My response to this would be that 1 Corinthians 11:17-34 presents communion in the early church at a church setting – having to do with the meetings of the church. So, definitely, in New Testament church communion was celebrated and received at church meetings. Yet, I don’t see anything in the Scriptures that absolutely restricts it to church meetings. In fact, there is a passage in Acts that implies that communion was observed informally in homes: Acts 2:46 says that the early Christians were breaking bread from house to house. That could simply mean that they ate meals together, but most commentators and Bible scholars see the suggestion of celebrating communion in these informal, house to house ways.

However, wherever communion is celebrated, what God tells us in 1 Corinthians 11 must be kept in mind: The Lord’s Table is a place to reverently, respectfully remember and receive what Jesus did for us on the cross, in form of the bread and the cup. It’s wrong to receive communion in a flippant, disrespectful way whether that happens in a church or a home.

And, I would recommend receiving communion with the bread first, then the cup – but I would also recommend against regarding anyone who takes the cup first as a heretic or a dangerous person. To answer Christoph’s question, if I was a guest at a communion service where the cup was received first I would participate, but I would not do it that way myself, and I would not recommend doing it that way.

How do you worship God according to Romans 12:1 and John 4:23?

What’s true worship of God, according to Romans 12:1 and John 4:23?

Romans 12:1 speaks of presenting our bodies a living sacrifice: I beseech you, therefore, brethren, by the mercies of God, that you present your bodies a living sacrifice, which is wholly acceptable to God, which is your reasonable service.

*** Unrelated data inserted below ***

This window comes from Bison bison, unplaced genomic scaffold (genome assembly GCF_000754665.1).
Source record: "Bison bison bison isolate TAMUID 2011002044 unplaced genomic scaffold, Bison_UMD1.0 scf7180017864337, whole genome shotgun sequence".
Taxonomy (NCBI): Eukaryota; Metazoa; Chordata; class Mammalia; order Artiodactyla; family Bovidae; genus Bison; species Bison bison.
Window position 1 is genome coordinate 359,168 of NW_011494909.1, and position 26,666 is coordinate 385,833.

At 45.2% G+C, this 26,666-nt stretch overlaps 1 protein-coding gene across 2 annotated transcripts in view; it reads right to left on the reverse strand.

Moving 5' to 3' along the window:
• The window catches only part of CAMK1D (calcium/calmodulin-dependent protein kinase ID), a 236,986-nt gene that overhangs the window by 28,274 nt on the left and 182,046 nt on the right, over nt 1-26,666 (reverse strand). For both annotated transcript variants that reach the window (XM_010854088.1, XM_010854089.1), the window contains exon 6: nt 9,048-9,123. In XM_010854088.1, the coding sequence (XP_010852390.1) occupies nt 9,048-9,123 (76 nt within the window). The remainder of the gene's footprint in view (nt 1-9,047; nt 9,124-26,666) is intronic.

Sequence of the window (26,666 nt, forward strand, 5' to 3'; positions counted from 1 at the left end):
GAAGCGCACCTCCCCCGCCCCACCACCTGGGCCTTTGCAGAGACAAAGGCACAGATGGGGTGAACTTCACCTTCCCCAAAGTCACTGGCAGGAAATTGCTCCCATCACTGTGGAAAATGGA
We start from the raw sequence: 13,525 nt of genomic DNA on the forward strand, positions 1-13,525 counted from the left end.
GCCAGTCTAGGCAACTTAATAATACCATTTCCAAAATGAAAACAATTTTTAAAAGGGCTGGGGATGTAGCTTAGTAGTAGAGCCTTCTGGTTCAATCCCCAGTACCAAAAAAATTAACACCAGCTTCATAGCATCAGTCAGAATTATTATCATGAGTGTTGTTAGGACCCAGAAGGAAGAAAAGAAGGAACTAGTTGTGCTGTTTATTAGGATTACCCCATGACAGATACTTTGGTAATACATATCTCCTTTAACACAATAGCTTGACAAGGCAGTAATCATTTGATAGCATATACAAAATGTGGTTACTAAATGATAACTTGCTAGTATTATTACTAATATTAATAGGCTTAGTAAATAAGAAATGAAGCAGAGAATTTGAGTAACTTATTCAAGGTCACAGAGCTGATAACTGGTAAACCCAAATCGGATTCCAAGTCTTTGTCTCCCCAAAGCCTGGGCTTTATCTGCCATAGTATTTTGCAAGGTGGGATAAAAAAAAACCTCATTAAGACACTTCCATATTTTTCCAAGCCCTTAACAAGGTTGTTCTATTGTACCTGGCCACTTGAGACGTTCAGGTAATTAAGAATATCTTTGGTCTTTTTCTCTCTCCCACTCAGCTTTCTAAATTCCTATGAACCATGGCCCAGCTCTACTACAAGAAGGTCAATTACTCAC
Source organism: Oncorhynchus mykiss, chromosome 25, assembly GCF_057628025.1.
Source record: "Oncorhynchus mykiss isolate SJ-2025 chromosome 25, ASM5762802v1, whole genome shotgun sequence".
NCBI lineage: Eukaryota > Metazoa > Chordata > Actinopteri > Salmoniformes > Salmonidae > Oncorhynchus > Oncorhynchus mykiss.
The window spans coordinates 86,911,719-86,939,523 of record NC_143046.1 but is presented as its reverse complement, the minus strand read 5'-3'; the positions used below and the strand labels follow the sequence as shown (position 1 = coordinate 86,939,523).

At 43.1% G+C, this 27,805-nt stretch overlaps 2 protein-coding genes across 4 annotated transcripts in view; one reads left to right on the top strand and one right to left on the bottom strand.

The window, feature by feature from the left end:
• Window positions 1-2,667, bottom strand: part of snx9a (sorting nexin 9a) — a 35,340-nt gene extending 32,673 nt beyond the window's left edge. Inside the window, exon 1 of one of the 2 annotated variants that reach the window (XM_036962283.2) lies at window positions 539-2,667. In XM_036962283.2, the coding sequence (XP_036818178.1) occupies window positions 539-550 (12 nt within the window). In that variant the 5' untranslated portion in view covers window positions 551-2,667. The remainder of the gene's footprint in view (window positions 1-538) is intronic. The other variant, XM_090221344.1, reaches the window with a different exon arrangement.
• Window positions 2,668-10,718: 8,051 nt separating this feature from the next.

This indicates worse that true worship of God has an element of the surrender of the life. We find this something that the Old Testament prophets dealt with from time to time. The Old Testament prophets would sometimes rebuke the people of Israel because they brought their sacrifices, their demonstrations of worship, but their heart was not in it. It’s important for us to say that not only do we come before God, with worship of our words, but also with a surrendered life.

John 4:23 is Jesus speaking of the importance of worshiping God in spirit, and in truth: God is spirit, Jesus said, and those who worship Him must worship Him in spirit and in truth.

So true worship has an aspect of genuine surrender of the life and the will unto God. But it also has another aspect to it, of being something that is spiritual, and not just fleshly, or material in its character.

Was Cain the seed of Satan and Abel the seed of Adam?

Was Cain Satan’s seed, and Abel Adams seed?

I would say no, absolutely not. Especially if we want to talk about seed being in the sense of anything genetic. Cain and Abel, genetically speaking, were the same, being two sons of Adam and Eve. Cain being the firstborn, of course, and Abel being the second born.

Abel was a righteous and a godly man. We know that both from the Genesis text and as he’s mentioned later on, especially in Hebrews, chapter 11. Abel was a godly man, and Cain was an ungodly man, even a murder of his own brother. But to call him Satan’s seed implies that he was born of Satan. Of course the Bible text tells us that he did evil and he advanced the evil purposes of Satan. Cain was, so to speak, a tool in Satan’s hand. You could also speak in the sense that Jesus later spoke about those enemies of God, being a brood of vipers – the descendants of Satan – but these are images, word pictures.

But “seed of Satan” is not the wording that I would use to describe the contrast between Cain and Abel.

What can the Bible tell me about getting a new job?

Can you give me Bible words for a new job?

If someone is praying for a new job, I would say, go to the passages in the New Testament where Paul talks about the importance of working to provide for our own sustenance. Paul says a person doesn’t work they should not eat. And I think you could pray, “Lord, I can see that it’s your general will for all of humanity to work.”